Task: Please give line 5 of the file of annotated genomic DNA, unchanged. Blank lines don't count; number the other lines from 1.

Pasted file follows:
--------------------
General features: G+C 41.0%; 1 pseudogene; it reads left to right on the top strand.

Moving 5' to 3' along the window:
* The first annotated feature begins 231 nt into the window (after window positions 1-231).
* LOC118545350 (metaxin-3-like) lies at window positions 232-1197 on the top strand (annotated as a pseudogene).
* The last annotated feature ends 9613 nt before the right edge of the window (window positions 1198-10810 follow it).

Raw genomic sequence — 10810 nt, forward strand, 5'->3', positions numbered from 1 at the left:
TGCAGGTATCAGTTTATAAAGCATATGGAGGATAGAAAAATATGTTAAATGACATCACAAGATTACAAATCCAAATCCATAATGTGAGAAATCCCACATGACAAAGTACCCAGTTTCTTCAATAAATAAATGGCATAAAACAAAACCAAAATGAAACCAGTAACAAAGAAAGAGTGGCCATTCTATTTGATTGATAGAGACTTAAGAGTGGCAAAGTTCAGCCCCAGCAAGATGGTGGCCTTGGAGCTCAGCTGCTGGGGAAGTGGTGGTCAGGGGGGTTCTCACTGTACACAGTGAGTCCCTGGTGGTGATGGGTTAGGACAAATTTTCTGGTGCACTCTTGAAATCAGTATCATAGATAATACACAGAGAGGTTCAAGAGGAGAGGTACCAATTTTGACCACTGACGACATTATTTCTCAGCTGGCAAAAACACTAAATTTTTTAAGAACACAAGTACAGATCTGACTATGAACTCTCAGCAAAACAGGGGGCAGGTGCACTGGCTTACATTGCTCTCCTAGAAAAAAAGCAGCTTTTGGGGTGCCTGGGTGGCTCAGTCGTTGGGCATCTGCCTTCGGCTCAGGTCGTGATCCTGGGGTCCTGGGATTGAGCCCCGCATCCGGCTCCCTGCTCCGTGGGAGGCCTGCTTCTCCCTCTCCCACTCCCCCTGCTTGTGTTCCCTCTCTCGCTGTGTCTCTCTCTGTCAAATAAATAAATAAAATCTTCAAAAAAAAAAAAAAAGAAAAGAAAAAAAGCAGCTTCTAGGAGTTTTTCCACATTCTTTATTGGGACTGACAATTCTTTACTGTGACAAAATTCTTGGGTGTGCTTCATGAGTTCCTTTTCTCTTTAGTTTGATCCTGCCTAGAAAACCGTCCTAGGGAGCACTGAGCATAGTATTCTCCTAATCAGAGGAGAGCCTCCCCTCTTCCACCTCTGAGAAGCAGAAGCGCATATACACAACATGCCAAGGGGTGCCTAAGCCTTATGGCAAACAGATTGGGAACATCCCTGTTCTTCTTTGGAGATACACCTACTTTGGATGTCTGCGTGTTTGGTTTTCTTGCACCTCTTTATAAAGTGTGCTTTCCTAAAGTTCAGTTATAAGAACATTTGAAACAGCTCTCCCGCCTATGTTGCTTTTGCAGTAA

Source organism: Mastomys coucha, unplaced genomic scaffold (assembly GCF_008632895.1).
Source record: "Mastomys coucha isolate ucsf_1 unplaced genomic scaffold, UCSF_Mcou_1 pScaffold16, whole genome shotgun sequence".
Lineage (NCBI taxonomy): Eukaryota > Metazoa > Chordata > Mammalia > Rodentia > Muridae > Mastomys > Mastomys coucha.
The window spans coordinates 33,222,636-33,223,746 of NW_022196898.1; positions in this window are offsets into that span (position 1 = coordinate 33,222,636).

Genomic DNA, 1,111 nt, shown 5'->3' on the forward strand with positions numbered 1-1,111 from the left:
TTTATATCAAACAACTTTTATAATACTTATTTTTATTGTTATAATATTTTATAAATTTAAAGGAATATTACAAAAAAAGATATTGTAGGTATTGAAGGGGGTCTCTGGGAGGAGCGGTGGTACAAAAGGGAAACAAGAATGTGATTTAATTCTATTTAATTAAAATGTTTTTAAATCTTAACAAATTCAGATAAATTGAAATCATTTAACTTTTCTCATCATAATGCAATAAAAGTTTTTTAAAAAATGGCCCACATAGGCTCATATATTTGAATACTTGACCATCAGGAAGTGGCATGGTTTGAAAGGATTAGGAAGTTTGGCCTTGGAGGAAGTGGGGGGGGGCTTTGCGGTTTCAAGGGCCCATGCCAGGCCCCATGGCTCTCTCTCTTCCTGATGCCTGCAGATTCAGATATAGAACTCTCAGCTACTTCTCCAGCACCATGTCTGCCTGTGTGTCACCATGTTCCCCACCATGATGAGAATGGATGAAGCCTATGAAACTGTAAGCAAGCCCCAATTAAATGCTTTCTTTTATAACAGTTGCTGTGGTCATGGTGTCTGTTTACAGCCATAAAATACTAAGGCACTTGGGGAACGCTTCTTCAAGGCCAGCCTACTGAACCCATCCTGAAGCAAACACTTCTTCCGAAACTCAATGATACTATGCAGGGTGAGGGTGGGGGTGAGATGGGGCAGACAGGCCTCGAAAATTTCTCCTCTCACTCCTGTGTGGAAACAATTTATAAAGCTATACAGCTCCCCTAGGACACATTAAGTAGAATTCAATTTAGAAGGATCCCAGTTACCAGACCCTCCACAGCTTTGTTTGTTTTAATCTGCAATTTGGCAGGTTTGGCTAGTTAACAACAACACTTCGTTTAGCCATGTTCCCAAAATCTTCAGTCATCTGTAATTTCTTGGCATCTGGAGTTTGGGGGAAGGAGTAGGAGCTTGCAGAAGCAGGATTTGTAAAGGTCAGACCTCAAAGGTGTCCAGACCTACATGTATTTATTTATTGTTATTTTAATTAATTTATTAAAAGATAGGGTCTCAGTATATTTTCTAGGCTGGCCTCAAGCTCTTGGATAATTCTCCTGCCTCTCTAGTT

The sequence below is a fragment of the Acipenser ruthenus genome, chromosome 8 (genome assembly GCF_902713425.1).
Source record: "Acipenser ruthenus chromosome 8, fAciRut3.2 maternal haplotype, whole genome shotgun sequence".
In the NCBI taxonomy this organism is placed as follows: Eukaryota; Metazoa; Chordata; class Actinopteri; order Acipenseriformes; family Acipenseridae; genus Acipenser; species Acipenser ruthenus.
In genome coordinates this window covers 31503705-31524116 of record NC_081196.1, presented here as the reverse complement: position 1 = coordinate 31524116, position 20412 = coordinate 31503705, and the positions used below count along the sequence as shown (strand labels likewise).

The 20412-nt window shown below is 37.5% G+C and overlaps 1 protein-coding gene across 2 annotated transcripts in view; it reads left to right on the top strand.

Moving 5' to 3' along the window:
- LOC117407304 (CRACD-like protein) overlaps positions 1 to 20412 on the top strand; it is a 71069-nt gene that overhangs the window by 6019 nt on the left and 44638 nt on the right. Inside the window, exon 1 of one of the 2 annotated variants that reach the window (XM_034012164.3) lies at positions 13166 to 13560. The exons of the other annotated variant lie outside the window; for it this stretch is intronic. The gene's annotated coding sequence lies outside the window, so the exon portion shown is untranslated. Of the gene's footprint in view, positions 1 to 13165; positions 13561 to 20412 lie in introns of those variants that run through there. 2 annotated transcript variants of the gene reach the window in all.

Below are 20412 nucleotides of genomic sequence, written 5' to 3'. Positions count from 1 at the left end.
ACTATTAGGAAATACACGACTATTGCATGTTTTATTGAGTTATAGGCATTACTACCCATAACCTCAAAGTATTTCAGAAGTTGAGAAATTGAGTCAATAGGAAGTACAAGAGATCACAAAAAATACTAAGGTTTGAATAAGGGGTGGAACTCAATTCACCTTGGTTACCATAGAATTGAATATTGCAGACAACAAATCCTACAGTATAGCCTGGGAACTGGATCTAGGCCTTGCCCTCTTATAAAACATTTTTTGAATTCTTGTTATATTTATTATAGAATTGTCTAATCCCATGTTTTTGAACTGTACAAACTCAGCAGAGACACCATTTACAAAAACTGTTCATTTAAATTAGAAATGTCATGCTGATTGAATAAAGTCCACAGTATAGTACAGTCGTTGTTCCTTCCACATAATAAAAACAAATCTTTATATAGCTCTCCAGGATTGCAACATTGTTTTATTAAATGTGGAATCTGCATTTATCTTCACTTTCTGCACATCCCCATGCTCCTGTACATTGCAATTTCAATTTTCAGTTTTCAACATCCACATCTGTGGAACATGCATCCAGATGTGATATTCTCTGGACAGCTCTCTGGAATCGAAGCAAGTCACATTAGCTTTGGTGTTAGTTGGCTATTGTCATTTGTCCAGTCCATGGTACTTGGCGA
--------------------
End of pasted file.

* The last annotated feature ends 9613 nt before the right edge of the window (window positions 1198-10810 follow it).